ROCHESTER, N.Y. (WROC) — Rochester Mayor Malik Evans helped host a ‘teen town hall’ Tuesday, hoping to bring solutions to the table when it comes to curbing the city’s ongoing problem with violence. 2021 was a record-breaking year for homicides, and many leaders want to tackle the problem in its earliest stages.
50-plus teens joined the call from the Champion Academy and other organizations. The focus was on what we can do to lift youngsters out of cycles of violence; the answer many times over was creating positive opportunities and getting young men and women to take advantage of those.
Mayor Malik Evans saying for Rochester to be a vibrant city, we need to invest in our young people. “There’s often this saying that young people are our future. I also say ‘no, they’re the future, but they’re also the present,” he says.
He says leaders connecting early with youth is key. These last two years of COVID-19 and violence– a challenge for so many city boys and girls.
“And the way we’re going to change that is by making sure the youth change that. That’s how you start a movement,” says Evans.
Camille Simmons with the Rochester City School District, says adult mentor intervention early on– is critical for so many who have no one to guide them. Gangs, lurking and looking to bring fresh faces in.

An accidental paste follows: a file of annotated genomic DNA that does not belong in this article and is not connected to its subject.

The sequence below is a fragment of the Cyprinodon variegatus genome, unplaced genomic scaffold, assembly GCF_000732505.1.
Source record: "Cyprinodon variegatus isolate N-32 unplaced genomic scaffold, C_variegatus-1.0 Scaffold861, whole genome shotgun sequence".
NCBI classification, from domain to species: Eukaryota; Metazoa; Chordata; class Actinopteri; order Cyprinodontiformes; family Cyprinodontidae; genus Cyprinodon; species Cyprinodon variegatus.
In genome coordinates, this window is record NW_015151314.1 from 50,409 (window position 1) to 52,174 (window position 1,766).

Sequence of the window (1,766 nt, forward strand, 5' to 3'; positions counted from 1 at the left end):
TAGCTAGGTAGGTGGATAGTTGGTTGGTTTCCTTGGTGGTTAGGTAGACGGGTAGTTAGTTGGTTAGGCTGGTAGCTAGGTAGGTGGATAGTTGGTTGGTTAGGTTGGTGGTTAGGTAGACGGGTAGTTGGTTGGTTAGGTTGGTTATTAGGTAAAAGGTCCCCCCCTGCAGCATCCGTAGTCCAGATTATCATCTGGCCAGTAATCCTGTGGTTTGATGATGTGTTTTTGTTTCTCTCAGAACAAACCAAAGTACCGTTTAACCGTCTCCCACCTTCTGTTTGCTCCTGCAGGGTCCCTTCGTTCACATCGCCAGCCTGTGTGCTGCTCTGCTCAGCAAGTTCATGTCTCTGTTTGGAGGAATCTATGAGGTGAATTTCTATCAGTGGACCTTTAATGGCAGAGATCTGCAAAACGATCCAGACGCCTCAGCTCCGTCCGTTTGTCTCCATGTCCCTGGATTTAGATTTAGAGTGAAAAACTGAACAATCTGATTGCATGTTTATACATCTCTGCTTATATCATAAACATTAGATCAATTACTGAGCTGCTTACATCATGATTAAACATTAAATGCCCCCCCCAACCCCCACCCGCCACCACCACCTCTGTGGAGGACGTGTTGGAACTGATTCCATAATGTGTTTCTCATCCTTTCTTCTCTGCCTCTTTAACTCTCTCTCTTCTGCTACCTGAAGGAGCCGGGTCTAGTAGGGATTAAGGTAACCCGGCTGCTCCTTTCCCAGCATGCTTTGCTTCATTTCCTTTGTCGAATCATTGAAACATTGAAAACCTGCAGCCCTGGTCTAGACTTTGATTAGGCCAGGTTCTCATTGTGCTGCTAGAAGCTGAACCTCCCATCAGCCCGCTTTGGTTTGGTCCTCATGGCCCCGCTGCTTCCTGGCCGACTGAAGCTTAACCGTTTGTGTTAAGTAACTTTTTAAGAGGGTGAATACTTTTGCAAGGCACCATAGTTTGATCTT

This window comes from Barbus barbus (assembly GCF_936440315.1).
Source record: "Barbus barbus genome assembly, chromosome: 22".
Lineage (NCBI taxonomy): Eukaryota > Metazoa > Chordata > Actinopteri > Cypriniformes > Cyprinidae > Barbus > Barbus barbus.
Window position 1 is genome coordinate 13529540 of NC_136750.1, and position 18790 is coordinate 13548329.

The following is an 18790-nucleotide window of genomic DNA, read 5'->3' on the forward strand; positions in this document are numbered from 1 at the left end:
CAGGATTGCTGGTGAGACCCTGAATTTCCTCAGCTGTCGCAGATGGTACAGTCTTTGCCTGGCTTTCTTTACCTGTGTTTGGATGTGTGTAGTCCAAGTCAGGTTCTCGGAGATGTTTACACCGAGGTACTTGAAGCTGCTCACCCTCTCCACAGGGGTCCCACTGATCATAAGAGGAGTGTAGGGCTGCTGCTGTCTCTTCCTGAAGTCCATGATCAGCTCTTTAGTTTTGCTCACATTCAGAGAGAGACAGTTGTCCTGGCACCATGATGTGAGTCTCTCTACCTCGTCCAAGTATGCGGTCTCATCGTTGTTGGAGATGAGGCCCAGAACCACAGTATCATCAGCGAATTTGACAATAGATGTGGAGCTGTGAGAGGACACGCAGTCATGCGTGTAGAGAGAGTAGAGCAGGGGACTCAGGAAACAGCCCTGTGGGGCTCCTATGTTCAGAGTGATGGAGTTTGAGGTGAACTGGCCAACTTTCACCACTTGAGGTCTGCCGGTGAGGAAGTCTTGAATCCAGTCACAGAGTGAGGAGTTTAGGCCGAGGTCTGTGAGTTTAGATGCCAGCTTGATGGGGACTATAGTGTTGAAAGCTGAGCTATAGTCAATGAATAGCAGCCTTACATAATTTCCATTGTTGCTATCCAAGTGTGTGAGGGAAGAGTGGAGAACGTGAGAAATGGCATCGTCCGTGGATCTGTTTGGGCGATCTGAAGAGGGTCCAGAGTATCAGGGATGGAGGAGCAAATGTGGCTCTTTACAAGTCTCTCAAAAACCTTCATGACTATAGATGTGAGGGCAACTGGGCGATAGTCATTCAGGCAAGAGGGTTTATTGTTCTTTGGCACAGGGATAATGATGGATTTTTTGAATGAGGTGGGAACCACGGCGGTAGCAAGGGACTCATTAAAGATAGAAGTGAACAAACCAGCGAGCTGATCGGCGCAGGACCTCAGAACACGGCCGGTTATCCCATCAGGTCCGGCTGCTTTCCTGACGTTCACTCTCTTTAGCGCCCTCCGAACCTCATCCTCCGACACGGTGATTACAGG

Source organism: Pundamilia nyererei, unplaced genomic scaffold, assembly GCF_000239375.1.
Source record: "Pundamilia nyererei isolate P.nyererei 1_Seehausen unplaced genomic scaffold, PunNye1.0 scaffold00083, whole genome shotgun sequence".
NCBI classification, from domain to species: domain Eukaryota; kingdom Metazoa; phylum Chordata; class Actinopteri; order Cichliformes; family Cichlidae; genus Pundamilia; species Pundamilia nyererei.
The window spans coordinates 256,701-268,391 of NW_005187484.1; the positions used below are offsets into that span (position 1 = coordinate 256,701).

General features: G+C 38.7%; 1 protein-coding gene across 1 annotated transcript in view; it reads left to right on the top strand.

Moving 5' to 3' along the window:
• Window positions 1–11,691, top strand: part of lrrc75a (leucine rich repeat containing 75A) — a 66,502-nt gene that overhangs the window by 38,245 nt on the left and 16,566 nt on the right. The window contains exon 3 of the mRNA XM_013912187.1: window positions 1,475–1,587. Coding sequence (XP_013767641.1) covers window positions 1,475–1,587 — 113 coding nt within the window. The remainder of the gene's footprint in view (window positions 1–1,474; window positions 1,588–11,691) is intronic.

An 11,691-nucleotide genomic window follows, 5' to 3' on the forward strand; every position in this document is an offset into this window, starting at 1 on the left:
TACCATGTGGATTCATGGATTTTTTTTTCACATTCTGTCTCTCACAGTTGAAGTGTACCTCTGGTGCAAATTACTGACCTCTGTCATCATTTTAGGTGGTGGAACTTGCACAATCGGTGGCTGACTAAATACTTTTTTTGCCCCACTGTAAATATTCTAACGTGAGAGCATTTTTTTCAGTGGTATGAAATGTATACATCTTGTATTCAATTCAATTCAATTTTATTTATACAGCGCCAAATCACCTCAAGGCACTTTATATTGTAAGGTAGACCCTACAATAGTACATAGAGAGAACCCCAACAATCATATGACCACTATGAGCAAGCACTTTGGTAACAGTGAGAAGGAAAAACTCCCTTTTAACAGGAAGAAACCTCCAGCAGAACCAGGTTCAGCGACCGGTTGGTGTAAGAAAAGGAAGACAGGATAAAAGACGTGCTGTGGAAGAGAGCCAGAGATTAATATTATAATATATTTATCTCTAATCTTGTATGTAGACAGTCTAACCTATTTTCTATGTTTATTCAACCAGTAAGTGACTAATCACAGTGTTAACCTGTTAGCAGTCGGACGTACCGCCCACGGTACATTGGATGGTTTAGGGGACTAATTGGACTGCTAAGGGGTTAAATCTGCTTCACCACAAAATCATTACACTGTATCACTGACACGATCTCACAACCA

“These young people are being recruited as early as fifth grade,” she says.
No opportunity, she says, leads to an idle mind. An idle mind can then lead to trouble. NFL star and Rochester-raised Roland Williams said growing up, keeping busy was essential to progress.
“I work for City Rec, I worked at the YMCA- the metro Y, I worked at Delta Sonic, the car wash on Main street. I worked at McDonald’s,” says Williams.
Dr. Shirley Green with RCSD says it’s about seizing positive opportunities. “If we put enough things in front of our youth, they can’t be busy doing those things we don’t want them to do,” she says.
Things like Championship Academy and the Teen Empowerment Center aim to do that- provide opportunities to lift youngsters up– and overcome barriers like poverty and violence. The Mayor is hoping more and more will choose to break disruptive cycles.
“Young people: your time is not in the future. Your time is right now,” he says.
The mayor says neighborhood associations and recreation centers are in need of young people and is hoping more will choose paths there.